The MSU Denver volleyball team has a unique team-bonding tradition. For one week in July, the team made their way to Nicaragua as part of a quadrennial tradition. Across the cities of San Juan Del Sur, Granada and Managua, the players took part in community service outreach, cultural immersion, teambuilding activities and of course, volleyball.
The team started their trip in San Juan Del Sur, a town of fewer than 10,000 on the Pacific coast known for its beaches, including Maderas Beach and Marsella Beach. Here, the players had a chance to visit a preschool and spend time with Manos Unidas. It’s an organization that works with disabled people to make products that improve their quality of life. There, they practiced introducing themselves in Spanish and had a chance to assist the workers in their projects.
“They showed us how they make these bags and they get so excited about making them. It’s really cool because it generates income for them,” said Alyssa Kelling, a redshirt sophomore middle blocker. “The kid that I was with was probably the happiest person I had ever met.”
The girls were shown how to make bags, bracelets and other items out of recycled materials.
“These are bags that they make out of recycled rice, sugar and corn,” said Steph Laraway, a junior middle blocker.
After each outreach project, the team had a chance to play the Nicaraguan national team in each of the three cities. In San Juan Del Sur, they found themselves on an outdoor concrete court.
“We got to watch as the sunset went down on the beach during our match,” Kelling said. “People would just feed in and out as we were playing, and they had music going.” The Nicaraguan national team won the match 3-0.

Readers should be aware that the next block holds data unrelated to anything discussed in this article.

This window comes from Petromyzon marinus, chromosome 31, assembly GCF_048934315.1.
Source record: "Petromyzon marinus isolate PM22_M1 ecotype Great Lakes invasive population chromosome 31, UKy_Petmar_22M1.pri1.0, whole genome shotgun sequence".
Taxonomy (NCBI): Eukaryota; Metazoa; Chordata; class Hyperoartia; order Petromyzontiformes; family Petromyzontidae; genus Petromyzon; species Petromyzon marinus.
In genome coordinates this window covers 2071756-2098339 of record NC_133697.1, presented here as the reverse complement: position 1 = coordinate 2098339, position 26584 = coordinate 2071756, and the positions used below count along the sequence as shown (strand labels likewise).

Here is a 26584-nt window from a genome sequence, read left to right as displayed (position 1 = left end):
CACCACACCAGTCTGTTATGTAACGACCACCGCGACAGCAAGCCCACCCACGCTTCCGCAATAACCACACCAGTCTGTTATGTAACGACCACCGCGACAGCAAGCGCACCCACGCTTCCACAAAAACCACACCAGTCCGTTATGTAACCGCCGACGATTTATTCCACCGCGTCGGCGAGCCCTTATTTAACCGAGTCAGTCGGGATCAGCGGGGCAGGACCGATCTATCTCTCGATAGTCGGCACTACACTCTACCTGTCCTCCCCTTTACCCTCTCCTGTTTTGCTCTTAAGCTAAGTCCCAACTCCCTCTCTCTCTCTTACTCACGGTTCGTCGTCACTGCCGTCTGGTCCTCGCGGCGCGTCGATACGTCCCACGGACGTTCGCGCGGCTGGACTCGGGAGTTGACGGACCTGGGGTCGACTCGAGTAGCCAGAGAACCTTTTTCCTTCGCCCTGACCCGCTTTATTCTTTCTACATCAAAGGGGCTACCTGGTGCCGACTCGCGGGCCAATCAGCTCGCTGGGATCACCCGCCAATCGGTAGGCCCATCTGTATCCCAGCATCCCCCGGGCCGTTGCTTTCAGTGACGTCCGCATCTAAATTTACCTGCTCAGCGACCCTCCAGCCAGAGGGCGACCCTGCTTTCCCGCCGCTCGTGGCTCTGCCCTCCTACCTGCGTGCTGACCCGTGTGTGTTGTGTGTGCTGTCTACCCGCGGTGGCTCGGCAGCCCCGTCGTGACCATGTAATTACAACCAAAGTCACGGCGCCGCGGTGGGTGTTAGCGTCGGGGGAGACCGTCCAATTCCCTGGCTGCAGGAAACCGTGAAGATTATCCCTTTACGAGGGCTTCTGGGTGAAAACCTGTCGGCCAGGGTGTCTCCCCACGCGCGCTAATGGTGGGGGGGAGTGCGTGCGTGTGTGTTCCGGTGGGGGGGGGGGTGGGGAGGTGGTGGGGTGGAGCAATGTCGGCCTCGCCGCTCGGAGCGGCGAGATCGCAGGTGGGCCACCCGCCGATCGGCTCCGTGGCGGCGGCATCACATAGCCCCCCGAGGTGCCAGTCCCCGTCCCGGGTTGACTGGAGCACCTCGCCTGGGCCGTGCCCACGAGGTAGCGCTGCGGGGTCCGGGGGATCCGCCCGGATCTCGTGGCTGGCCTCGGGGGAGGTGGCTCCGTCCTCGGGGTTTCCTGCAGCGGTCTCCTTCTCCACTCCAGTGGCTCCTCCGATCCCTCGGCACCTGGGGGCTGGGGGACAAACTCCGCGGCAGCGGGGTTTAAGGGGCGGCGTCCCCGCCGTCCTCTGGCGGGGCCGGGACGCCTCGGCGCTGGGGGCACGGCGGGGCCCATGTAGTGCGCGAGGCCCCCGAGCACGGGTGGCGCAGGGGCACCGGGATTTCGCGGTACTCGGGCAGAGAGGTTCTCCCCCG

After a day spent surfing and zip lining through the jungle to wrap up their time in San Juan Del Sur, the players moved on to Granada, a tourist city of 117,000, located on the coast of Lake Nicaragua. There they spent the day with Tío Antonio’s Hammock Collective, a cooperative that employs deaf workers to make hammocks out of recycled materials. The team learned how to make hammocks by assisting the workers.
During lunch with the collective, the team received an emotional gift.
“They gave us earplugs that said, ‘Welcome to our world,’” Kelling said. “We put them on at the end of lunch and it was an emotional, eye-opening experience for us. I think there were a few tears for some people.”
Laraway echoed Kelling’s comments.
“I think the hammock collective impacted me the most,” Laraway said. “I think just to see how blessed I am. I couldn’t imagine not hearing, hearing is a huge part of everyday life. To experience that was big for me.”
In Granada, the team had a chance to play at an indoor venue. The venue was like their own practice facility back in Denver, with the main difference being that it still had a concrete floor. MSU Denver won this match 3-1 over the Nicaraguan national team. The next day, the players ran a volleyball clinic.
Here the team had a chance to teach the game to children who had only played on dirt, or never seen a court.
“It was impactful for me because we had grown up in a gym with the lights and stuff,” Kelling said. “I think we do kind of take it for granted. They were excited once they got going and were willing to learn and use the court.”
The team moved on to Managua, the capital of Nicaragua, for the final leg of their trip. Here they had a chance to play against the Nicaraguan national team one last time at their training center. The building had open windows toward the roof that birds flew in through. They occasionally interrupted the match by leaving droppings on the court. MSU Denver ended up winning the match 3-2 and the series 2-1.
Despite the challenges of playing a high-level team in an unfamiliar country, the players loved the opportunities offered to them. They took the experience to grow closer to each other.
“It was exciting more than anything,” Laraway said. “Knowing that we could compete at that level was a good challenge for us. It brought us together, a lot. We got to get to know the new girls and learn some new things about the players we’ve played with. We got to understand each other better.”
As the semester and season starts, the players will use the opportunities to help them in their studies, their play and their own lives.
“As a student, it makes me more appreciative of the things I have, and how blessed I am and how much I have to give. Some of the people there had close to nothing, and they were some of the happiest people I had seen,” Laraway said. “As a player, we have this concept of ‘love and respect the game,’ and I think it really came out on that trip.”